• Fight the gentrification and proposed ethnic-cleansing of New Orleans.
  • Make environmental justice and sustainable development central to the Gulf Coast reconstruction project and process. 
  • The Program
    Job Training and Unionization: We are seeking partnerships with unions and highly skilled tradespersons to ensure that African American residents receive some of the numerous reconstruction jobs currently available in New Orleans and the region. The long-term goals are to ensure that there are quality unionized jobs in the region and that the region is rebuilt according to green principles. By involving unions in training a pool of construction workers with the skills and political support for sustainable reconstruction, we will promote the implementation of both, social justice and sustainability.
    Green Housing: The housing rehabilitation program  provides a living example of how a standard policy requiring that newly constructed housing be Green housing could benefit New Orleans and the Gulf Coast. The  demonstration project will rehabilitate two square blocks in a predominantly African American high impact neighborhood using locally grown, water proof, sustainable materials and techniques. An integrated solar powered grid will will interlink these homes and substantially reduce their carbon-based energy consumption.

    The Community Workers Center: A quality grocery store, community market, cultural complex, and job-training center will meet diverse infrastructure and cultural needs voiced by survivors. Designed by survivors and built by members of our job-training program according to Green principles,  the Center will help strengthen the voice of people demanding a sustainable and equitable framework for the reconstruction.

    Human rights activist and actor, Danny Glover  best described the reality of oppression of African American people in New Orleans and the Gulf Coast when he stated, “When the hurricane struck the Gulf and the floodwaters rose and tore through New Orleans, plunging its remaining population into a carnival of misery, it did not turn the region into a Third World country—as it has been disparagingly implied in the media—it revealed one. It revealed the disaster within the disaster: grueling poverty rose to the surface like a bruise to our skin.”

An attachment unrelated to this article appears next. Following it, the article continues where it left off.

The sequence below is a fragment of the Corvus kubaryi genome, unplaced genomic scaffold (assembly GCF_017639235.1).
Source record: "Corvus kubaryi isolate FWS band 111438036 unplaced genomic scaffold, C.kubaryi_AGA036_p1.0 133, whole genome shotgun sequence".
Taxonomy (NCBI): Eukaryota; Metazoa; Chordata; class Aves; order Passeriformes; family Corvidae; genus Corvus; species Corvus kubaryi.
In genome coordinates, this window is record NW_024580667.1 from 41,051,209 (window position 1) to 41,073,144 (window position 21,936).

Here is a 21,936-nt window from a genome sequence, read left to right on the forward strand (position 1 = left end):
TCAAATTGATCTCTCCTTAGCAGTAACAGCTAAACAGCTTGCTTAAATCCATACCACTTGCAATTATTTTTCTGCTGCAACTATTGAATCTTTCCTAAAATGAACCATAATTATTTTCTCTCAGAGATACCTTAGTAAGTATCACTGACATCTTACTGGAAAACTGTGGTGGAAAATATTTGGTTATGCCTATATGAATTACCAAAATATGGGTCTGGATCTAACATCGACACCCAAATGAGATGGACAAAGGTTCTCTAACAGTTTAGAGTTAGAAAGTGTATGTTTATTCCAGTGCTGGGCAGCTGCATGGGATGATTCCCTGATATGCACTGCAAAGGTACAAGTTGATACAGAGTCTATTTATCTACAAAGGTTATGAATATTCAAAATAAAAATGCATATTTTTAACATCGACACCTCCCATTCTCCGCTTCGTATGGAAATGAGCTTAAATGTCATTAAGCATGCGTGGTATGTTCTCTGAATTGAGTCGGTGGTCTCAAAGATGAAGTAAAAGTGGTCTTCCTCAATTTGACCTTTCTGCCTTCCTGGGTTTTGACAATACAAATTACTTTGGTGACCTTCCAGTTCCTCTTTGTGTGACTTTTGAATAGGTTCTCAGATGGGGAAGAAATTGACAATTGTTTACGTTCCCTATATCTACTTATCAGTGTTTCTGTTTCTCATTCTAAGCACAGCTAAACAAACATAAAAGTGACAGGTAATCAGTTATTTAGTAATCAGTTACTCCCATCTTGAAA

This fight and the various initiatives that compose it need broad political and financial support in order to be successful. We are making the widest appeal for help.

    Some concrete things you can do are: join our coalition, endorse and participate in one or more of its campaigns and activities, and help build broad support for the goals of these campaign initiatives in your area and networks. At present we are seeking to raise $600,000 for the Green Housing, Jobs, and Justice Campaign. ?

    Kali Akuno is the national outreach coordinator of the Peoples Hurricane Relief Fund and Oversight Coalition.
    To make a tax-deductible contribution to the fund, make checks payable to: PHRF and send C/O Vanguard Public Foundation
    383 Rhode Island Street, Suite 301, San Francisco, CA 94102. For more information on the PHRF, visit


    Download or view a pdf of this article (179 KB).


     Getting Ready for Change: Green Economics and Climate Justice      |      Vol. 13 No. 1    |       Summer 2006      |      Credits